Rep. Russ Diamond (R-Lebanon) said several times during the committee meeting on all six amendments to the constitution he “trusts the people to make the decision” on these issues, which is ironic because he and other House Republicans worked and are still working tirelessly to overturn the popular vote in the November Presidential election.
No action by Gov. Wolf stands in the way of getting measures like these on the ballot, one of the advantages Republicans see in using constitutional amendments. Expect to see more initiatives to “Christmas tree” the constitution with all sorts of “ornaments” as legislators often do with legislation.
Reviewing Nov. Election
House Republicans and Democrats both announced plans to review how the November election was conducted, but from much different perspectives.
On January 21, House Republicans scheduled the first of an expected 14 hearings by the House State Government Committee to start their review of the election. The topic of this hearing is advertised as Department of State guidance to counties prior to the election.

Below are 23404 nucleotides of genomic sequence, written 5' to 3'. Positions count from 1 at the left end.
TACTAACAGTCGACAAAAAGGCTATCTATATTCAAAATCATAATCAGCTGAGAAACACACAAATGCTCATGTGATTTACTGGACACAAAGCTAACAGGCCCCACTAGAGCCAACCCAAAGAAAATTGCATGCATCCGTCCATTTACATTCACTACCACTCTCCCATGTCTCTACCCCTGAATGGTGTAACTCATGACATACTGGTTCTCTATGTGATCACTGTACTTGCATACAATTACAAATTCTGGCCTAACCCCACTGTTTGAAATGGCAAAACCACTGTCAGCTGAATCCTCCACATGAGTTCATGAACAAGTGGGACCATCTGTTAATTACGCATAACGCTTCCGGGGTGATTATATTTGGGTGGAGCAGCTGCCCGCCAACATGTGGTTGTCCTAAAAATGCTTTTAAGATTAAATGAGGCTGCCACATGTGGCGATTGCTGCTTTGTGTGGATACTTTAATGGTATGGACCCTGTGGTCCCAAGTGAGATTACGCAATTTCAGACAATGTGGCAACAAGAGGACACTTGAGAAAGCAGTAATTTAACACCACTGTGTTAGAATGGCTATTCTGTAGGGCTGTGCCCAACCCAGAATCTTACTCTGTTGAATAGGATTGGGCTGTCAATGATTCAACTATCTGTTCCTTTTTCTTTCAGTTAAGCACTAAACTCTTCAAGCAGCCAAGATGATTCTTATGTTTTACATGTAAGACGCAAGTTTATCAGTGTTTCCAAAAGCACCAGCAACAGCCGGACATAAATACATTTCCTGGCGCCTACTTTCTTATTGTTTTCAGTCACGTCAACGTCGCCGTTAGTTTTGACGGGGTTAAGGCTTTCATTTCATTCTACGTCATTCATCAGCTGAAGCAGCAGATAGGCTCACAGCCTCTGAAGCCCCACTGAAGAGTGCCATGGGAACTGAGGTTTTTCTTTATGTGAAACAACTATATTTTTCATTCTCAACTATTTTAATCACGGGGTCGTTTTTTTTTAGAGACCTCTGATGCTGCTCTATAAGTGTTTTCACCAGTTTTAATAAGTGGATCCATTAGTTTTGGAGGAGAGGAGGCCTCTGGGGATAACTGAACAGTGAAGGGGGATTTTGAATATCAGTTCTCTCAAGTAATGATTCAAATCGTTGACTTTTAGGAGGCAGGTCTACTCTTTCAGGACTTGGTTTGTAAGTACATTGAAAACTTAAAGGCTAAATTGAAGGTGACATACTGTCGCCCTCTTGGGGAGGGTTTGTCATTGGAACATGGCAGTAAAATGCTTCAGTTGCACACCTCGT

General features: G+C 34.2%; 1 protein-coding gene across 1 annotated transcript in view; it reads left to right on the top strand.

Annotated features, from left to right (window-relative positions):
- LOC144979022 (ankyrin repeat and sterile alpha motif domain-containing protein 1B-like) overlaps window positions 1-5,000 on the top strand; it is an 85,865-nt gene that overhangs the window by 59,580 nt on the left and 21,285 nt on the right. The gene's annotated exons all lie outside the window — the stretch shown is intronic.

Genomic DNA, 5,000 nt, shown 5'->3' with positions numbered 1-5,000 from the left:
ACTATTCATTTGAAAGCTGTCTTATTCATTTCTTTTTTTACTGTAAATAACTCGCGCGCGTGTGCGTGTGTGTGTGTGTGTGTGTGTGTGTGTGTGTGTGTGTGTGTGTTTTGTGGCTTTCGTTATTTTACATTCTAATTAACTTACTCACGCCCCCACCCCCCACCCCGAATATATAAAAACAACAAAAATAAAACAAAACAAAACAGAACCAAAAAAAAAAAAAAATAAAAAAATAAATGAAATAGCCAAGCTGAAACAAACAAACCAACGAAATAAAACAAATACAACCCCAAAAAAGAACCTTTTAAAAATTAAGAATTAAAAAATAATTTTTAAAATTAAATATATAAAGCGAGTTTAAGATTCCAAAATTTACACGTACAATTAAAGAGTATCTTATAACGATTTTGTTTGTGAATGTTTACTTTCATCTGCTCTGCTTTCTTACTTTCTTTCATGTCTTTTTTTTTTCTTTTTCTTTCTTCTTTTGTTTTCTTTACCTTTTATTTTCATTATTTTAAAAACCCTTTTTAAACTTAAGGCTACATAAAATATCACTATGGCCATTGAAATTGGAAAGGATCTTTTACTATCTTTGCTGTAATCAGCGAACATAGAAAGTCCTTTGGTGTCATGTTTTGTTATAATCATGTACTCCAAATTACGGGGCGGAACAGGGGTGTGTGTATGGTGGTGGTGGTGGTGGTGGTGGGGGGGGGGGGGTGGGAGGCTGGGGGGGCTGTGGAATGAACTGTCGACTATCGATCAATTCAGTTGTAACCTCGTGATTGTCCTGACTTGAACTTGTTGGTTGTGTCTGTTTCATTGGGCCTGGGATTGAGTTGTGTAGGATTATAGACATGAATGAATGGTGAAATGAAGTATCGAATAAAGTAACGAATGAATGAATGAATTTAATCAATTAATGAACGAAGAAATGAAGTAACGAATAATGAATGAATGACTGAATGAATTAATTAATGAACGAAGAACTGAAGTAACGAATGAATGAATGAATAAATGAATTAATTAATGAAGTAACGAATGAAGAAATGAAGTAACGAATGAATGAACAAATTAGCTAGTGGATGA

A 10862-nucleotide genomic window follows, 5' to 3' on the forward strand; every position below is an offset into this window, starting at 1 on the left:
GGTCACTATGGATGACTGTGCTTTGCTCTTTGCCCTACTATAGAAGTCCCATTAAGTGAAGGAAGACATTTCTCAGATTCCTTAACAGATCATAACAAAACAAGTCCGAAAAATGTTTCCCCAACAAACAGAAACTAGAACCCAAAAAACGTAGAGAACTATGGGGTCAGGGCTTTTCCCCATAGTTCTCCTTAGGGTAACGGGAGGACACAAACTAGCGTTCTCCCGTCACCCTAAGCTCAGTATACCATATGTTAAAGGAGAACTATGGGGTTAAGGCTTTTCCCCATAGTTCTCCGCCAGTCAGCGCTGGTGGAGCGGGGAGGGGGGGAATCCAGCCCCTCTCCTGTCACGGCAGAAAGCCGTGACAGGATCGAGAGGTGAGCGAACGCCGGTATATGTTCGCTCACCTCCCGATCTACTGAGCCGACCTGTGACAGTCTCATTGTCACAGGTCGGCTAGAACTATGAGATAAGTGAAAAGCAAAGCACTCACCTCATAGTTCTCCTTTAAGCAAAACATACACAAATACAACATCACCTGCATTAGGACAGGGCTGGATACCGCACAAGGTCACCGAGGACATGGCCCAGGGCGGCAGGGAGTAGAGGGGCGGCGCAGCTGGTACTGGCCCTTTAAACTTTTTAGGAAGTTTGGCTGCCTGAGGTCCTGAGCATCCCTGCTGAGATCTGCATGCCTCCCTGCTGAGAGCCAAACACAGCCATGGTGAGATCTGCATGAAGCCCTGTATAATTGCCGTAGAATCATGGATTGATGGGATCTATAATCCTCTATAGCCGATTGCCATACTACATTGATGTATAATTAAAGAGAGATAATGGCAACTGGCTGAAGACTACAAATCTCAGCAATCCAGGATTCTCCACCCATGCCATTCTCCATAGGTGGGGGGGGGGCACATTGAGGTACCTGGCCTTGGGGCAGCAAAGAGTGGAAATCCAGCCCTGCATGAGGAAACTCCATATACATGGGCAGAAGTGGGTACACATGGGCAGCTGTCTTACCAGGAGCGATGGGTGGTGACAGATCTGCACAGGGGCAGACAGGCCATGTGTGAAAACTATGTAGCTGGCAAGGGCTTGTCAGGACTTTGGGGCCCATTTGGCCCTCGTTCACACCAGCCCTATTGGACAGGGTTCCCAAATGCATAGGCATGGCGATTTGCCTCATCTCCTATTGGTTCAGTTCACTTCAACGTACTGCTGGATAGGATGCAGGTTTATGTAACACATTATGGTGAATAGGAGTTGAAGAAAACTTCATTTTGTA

A report issued by Majority Committee Chair Rep. Seth Grove (R-York) in late November called the guidance issued by the agency conflicting and confusing for counties which led to differences in how counties held the elections. Read more here.
BTW, federal prosecutors decided not to file charges on the much-publicized case of nine mail-in ballots discovered in a Luzerne County courthouse dumpster saying there was insufficient evidence of criminal intent. The ballots were counted with all the others. Read more here.
The U.S. Supreme Court last week denied a request to fast-track hearing legal challenges by PA Republican Congressman Kelly to throw out Pennsylvania’s entire mail-in voting law. Read more here.